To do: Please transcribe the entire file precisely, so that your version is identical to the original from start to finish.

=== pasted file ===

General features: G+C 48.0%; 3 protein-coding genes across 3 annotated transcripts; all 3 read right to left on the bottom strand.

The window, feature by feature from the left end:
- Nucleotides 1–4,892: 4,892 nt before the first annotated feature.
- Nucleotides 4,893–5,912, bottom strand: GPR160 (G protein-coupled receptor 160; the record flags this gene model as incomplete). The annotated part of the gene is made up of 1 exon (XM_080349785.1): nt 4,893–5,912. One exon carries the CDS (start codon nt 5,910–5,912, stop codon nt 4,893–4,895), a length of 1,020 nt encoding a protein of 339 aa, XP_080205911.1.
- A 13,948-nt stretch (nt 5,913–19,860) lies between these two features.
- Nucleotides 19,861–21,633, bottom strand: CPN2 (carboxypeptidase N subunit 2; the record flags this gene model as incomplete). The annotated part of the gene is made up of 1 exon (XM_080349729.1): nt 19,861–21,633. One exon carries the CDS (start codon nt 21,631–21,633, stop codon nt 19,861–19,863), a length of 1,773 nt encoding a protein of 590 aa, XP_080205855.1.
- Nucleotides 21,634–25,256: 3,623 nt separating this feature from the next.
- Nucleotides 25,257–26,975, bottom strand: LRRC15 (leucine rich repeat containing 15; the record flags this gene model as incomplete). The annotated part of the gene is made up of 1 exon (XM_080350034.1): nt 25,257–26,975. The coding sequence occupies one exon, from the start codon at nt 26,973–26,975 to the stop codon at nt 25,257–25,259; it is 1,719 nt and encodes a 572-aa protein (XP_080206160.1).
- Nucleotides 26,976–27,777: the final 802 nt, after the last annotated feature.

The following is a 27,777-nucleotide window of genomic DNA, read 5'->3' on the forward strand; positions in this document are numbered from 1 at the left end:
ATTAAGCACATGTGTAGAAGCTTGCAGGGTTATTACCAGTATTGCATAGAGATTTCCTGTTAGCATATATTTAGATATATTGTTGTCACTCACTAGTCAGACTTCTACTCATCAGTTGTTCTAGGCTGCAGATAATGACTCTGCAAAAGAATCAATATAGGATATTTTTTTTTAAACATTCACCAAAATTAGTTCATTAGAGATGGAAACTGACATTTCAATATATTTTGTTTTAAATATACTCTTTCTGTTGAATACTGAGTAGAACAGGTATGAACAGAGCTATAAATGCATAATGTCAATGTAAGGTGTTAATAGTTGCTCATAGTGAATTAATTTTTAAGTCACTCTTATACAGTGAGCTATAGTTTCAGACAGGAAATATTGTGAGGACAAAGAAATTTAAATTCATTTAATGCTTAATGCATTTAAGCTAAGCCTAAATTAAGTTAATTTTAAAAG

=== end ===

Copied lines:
General features: G+C 48.0%; 3 protein-coding genes across 3 annotated transcripts; all 3 read right to left on the bottom strand.

The window, feature by feature from the left end:
- Nucleotides 1–4,892: 4,892 nt before the first annotated feature.
- Nucleotides 4,893–5,912, bottom strand: GPR160 (G protein-coupled receptor 160; the record flags this gene model as incomplete). The annotated part of the gene is made up of 1 exon (XM_080349785.1): nt 4,893–5,912. One exon carries the CDS (start codon nt 5,910–5,912, stop codon nt 4,893–4,895), a length of 1,020 nt encoding a protein of 339 aa, XP_080205911.1.
- A 13,948-nt stretch (nt 5,913–19,860) lies between these two features.
- Nucleotides 19,861–21,633, bottom strand: CPN2 (carboxypeptidase N subunit 2; the record flags this gene model as incomplete). The annotated part of the gene is made up of 1 exon (XM_080349729.1): nt 19,861–21,633. One exon carries the CDS (start codon nt 21,631–21,633, stop codon nt 19,861–19,863), a length of 1,773 nt encoding a protein of 590 aa, XP_080205855.1.
- Nucleotides 21,634–25,256: 3,623 nt separating this feature from the next.
- Nucleotides 25,257–26,975, bottom strand: LRRC15 (leucine rich repeat containing 15; the record flags this gene model as incomplete). The annotated part of the gene is made up of 1 exon (XM_080350034.1): nt 25,257–26,975. The coding sequence occupies one exon, from the start codon at nt 26,973–26,975 to the stop codon at nt 25,257–25,259; it is 1,719 nt and encodes a 572-aa protein (XP_080206160.1).
- Nucleotides 26,976–27,777: the final 802 nt, after the last annotated feature.

The following is a 27,777-nucleotide window of genomic DNA, read 5'->3' on the forward strand; positions in this document are numbered from 1 at the left end:
ATTAAGCACATGTGTAGAAGCTTGCAGGGTTATTACCAGTATTGCATAGAGATTTCCTGTTAGCATATATTTAGATATATTGTTGTCACTCACTAGTCAGACTTCTACTCATCAGTTGTTCTAGGCTGCAGATAATGACTCTGCAAAAGAATCAATATAGGATATTTTTTTTTAAACATTCACCAAAATTAGTTCATTAGAGATGGAAACTGACATTTCAATATATTTTGTTTTAAATATACTCTTTCTGTTGAATACTGAGTAGAACAGGTATGAACAGAGCTATAAATGCATAATGTCAATGTAAGGTGTTAATAGTTGCTCATAGTGAATTAATTTTTAAGTCACTCTTATACAGTGAGCTATAGTTTCAGACAGGAAATATTGTGAGGACAAAGAAATTTAAATTCATTTAATGCTTAATGCATTTAAGCTAAGCCTAAATTAAGTTAATTTTAAAAG